Market Update For Week Ending 11/25/2011

November 27th, 2011

Index Close Net Change % Change YTD YTD %
DJIA 11,231.94         -564.22         -4.78         -345.57         -2.98        
NASDAQ 2,441.51         -130.99         -5.09         -211.36         -7.97        
S&P500 1,158.67         -56.98         -4.69         -98.97         -7.87        
Russell 2000 666.16         -53.26         -7.40         -117.49         -14.99        
International 1,321.23         -79.26         -5.66         -337.07         -20.33        
10-year bond 1.97%        -0.04%          -1.32%          
30-year T-bond 2.92%        -0.08%          -1.41%          
International index is MSCI EAFE index. Bond data reflect net change in yield, not price. Indices are unmanaged and you cannot directly invest in an index.
More market data

Market Wrap
Another harrowing week in Europe and holiday-punctuated trading on Wall Street left investors seeking relatively safe havens to wait out the weekend. Global stock markets plunged, led by the economically sensitive Russell 2000, down 7.40%, and foreign stocks on the MSCI EAFE index, which sank 5.66% in dollar terms. The technology-rich Nasdaq lost 5.09% and the broad S&P 500 sank 4.69%, while even the blue-chip Dow industrials shed 4.78%. Money continued to pour into the Treasury market, pushing long-term yields even lower. For more on recent trading activity, please read:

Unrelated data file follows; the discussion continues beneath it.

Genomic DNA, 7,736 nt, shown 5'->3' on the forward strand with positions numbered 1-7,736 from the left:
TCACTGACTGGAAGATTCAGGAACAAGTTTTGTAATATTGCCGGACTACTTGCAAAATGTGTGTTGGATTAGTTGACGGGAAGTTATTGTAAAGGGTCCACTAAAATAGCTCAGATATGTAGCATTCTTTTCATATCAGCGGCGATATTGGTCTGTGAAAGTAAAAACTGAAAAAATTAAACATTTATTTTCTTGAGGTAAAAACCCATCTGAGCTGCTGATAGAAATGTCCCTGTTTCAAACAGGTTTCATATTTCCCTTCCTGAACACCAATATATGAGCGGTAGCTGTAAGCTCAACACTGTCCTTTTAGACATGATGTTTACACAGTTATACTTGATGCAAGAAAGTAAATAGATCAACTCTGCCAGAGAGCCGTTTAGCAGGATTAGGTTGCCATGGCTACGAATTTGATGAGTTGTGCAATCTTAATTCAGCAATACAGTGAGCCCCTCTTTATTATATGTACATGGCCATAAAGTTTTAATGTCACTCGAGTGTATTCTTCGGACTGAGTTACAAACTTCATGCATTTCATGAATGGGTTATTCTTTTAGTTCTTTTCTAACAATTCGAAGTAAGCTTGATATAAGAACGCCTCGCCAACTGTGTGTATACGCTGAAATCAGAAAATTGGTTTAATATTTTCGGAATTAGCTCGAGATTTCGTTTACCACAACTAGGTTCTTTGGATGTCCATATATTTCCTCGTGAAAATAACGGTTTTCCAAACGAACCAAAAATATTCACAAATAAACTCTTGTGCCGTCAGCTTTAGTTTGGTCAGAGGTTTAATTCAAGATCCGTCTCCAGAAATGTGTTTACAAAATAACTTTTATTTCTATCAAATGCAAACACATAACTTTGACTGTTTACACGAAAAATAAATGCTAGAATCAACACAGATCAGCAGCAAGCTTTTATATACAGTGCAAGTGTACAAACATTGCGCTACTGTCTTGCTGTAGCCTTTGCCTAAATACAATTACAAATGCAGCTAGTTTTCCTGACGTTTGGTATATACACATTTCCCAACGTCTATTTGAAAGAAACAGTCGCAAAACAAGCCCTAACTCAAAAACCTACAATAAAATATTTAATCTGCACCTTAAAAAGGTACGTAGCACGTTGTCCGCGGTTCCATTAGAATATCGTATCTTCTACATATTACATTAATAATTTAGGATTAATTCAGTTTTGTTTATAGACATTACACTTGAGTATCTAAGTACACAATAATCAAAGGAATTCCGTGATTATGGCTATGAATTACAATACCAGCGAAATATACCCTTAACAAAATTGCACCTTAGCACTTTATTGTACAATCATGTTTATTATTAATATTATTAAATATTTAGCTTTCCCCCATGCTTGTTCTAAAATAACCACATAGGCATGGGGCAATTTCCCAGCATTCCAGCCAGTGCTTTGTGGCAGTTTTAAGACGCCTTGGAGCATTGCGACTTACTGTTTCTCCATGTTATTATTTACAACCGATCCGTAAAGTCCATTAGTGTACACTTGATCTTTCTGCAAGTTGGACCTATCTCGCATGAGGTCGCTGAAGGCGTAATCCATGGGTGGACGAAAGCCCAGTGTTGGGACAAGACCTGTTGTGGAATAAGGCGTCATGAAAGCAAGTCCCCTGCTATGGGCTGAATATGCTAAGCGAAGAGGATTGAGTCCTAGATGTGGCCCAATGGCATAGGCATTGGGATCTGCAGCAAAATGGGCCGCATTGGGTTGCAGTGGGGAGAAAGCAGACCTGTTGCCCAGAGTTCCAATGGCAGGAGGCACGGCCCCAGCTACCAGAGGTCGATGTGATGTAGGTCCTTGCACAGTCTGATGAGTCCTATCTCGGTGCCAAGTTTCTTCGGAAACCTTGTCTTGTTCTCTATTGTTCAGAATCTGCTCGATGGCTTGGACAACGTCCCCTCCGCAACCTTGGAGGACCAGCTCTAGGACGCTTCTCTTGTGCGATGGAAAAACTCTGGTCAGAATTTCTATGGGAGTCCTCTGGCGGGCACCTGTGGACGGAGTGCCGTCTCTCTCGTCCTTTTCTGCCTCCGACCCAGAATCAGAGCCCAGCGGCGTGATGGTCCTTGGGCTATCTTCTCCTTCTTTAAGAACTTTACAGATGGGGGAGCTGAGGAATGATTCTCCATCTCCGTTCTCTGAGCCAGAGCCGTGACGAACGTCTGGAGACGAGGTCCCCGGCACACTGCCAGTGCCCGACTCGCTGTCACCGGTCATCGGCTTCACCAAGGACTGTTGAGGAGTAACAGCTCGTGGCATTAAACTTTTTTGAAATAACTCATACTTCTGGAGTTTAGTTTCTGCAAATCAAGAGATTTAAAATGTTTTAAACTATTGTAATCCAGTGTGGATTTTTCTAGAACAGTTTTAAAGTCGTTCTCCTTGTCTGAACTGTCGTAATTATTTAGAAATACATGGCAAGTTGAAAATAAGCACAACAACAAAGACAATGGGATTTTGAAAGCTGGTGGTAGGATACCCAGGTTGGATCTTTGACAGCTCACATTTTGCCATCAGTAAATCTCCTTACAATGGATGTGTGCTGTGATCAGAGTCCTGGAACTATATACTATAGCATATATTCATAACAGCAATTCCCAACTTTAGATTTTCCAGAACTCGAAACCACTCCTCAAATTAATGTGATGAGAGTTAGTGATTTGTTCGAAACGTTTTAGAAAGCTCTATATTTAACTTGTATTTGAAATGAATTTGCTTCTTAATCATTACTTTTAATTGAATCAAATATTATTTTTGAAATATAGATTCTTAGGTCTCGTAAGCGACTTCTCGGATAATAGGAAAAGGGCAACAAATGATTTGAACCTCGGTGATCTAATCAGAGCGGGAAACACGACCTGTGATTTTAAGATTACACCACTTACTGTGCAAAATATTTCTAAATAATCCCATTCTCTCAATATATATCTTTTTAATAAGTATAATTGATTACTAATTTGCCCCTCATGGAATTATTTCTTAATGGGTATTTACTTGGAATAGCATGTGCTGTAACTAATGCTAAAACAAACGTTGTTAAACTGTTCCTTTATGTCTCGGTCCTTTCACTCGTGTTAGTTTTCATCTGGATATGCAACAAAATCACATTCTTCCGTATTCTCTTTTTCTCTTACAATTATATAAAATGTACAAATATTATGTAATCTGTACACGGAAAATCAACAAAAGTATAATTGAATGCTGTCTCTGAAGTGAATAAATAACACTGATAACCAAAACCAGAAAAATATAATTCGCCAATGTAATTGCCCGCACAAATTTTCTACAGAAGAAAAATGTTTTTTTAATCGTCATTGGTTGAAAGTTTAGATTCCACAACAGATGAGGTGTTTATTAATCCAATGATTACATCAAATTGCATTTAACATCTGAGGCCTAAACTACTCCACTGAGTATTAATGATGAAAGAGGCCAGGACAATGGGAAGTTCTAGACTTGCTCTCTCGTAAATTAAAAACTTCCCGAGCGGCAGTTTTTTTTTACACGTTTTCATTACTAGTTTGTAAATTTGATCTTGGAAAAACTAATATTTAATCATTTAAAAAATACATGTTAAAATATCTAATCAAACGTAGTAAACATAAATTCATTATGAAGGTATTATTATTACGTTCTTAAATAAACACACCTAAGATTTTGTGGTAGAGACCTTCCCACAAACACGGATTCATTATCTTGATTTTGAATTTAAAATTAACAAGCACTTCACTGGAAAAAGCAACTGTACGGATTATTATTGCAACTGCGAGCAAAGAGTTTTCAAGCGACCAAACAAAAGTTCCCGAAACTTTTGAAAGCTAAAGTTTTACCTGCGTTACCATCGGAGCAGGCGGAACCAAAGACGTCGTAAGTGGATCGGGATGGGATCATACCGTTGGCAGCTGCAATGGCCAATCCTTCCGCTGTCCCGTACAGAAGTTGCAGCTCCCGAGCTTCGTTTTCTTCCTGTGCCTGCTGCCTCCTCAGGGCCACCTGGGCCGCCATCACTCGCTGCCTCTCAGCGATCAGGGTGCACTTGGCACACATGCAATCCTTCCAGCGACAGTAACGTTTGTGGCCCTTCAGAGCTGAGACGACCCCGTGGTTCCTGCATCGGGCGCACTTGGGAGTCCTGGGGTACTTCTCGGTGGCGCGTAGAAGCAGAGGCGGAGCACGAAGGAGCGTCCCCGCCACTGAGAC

Federal Reserve Minutes Reveal Debate On Economy
Investors got deeper insight into the Federal Reserve this week after the Fed released the official minutes from its most recent policy meeting. Ben Bernanke and company were split between voting for an immediate round of stimulus to boost the economy and waiting a bit to pave the way. Those wanting to wait won out, but the option of more stimulus is now back on the table. For more from the Fed, please read:

U.S. Banks Relatively Shielded From Europe, Top Analyst Says
One of the legendary names in the banking industry, Richard Bove, says American banks might gain a competitive edge as their European counterparts face the euro crisis. His reasoning is simple: U.S. banks own relatively little euro-denominated debt and could benefit from a global flight from weakening European rivals. While nobody knows for sure, the fact that Bove is not braced for the apocalypse is the real takeaway point here — and investors might take some comfort from it. For more, please read: